Cooking HubNews

“Does anyone know what these are?”

In 2009, Jamie Oliver surveyed the British government’s provision of food education and found it severely lacking. In response, he set up the Ministry of Food to provide lessons on cooking, nutrition and sustainability in Bradford, Rotherham, Leeds, Newcastle and Stratford, East London. 

Fifteen years later, the Ministry of Food is still going strong, with 74 sites across the UK and 18 more planned for this year, which will deliver Oliver’s mission to reach 40,000 more people from underserved communities. It is now a certified B Corp, recognised for its positive impact on people and the environment.

In Bradford, Oliver’s work continues at The Storehouse, where local organisation Inn Churches supports and empowers people experiencing homelessness, poverty and other forms of marginalisation – including through food provision.

“We reclaim tonnes and tonnes of food on an annual basis,” says welfare manager Soraya Overend, “and we’ve been buying food, which comes from government funding, and distributing it to food banks. We’ve also been visiting some community centres and churches to look at their pantry models and cook whatever they’ve got on display that day.”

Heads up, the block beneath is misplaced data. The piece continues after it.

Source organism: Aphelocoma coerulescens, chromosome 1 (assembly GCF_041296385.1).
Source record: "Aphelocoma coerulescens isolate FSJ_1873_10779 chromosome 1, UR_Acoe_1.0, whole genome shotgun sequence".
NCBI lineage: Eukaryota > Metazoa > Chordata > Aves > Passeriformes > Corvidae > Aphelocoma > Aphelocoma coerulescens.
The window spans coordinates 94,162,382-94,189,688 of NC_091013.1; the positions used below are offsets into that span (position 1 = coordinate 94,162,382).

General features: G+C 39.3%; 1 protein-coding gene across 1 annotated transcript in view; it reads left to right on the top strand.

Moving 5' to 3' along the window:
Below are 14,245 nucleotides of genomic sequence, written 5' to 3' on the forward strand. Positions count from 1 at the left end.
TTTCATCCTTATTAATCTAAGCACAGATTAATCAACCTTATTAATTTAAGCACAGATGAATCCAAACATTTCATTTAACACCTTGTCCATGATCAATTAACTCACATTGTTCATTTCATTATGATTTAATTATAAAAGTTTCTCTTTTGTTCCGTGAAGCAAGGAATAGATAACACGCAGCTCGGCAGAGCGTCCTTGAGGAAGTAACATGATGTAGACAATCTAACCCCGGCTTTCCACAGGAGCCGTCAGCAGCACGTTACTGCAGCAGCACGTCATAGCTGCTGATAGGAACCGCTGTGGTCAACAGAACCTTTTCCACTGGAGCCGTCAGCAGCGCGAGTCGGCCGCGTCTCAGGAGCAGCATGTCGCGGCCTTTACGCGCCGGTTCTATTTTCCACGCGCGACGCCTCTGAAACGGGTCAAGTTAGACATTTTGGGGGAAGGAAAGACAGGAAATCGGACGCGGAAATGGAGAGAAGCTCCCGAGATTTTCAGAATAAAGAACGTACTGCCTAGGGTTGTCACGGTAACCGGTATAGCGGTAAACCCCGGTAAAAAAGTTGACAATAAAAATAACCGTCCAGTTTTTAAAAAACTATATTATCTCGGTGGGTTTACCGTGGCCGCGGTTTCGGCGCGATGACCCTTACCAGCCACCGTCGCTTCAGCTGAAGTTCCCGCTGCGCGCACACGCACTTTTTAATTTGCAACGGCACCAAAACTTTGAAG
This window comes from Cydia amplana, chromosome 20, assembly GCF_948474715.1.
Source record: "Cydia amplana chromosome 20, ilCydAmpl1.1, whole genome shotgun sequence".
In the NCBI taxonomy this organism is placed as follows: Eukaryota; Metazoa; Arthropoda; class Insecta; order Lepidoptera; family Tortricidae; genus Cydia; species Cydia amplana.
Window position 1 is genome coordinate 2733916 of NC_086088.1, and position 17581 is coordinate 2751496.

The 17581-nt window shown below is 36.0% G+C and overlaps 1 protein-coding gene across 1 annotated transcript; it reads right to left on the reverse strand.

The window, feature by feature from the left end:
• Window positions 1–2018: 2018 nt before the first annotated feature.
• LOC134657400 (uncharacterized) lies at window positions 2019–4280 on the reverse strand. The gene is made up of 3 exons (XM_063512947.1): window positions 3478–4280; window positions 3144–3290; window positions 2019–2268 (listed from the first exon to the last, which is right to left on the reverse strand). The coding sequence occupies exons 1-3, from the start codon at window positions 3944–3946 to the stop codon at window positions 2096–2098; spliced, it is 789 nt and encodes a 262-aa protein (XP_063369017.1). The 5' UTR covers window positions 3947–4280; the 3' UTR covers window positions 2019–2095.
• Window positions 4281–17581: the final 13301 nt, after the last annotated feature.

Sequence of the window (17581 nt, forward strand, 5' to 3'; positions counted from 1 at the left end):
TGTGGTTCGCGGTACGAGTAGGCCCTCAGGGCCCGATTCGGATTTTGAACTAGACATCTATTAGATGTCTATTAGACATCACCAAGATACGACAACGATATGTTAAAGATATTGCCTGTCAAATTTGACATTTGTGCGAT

Brontë Schiltz, The Big Issue Issue 1606 (11-17 March 2024), pp14-15

Last month we were delighted to welcome The Big Issue to The Storehouse to see what our cooking team get up to. They’ve written a lovely 2-page story about their visit, which you can read online on the Big Issue website, or in issue 1606 of the magazine.

The Big Issue magazine exists to give homeless, long-term unemployed and marginalised people the opportunity to earn an income. To support their work buy a copy! Find your local vendor, subscribe online or purchase one-off issues from The Big Issue Shop or The Big Issue app.

They also teach Oliver’s recipes and nutritional tips to children, parents and young people. The Big Issue’s visit aligns with a weekly session with post-16 students from High Park School, a specialist institution that supports disabled and neurodiverse children and young people with complex needs. Those in attendance are autistic. Many are non-verbal and struggle with sensory overload and unfamiliar environments – but at The Storehouse, they thrive.

“It’s great, because they can try different things,” says teacher Allison. “They experience different textures and sounds.” She singles out one student. “He only eats rice at school. He came here, and he ended up eating beans on toast, curry, all sorts – it was a massive step.”

The students, she adds, “look forward to coming here. Being able to meet new people is a massive thing, because a lot of them might not be able to go out with their families.”

Today, they are cooking chicken chow mein – but not before they try some new fruits. “Does anyone know what these are?” asks catering assistant Julie Turner, holding up a lychee. She passes a bowl around the room and the students experiment with the texture.

Turner shows the students how to remove the shells and extract the stones, and they follow her lead with varying levels of support from staff. Without any pressure, Turner invites them to taste it, and many, despite anxiety around new sensory experiences, choose to do so.

Read the full article.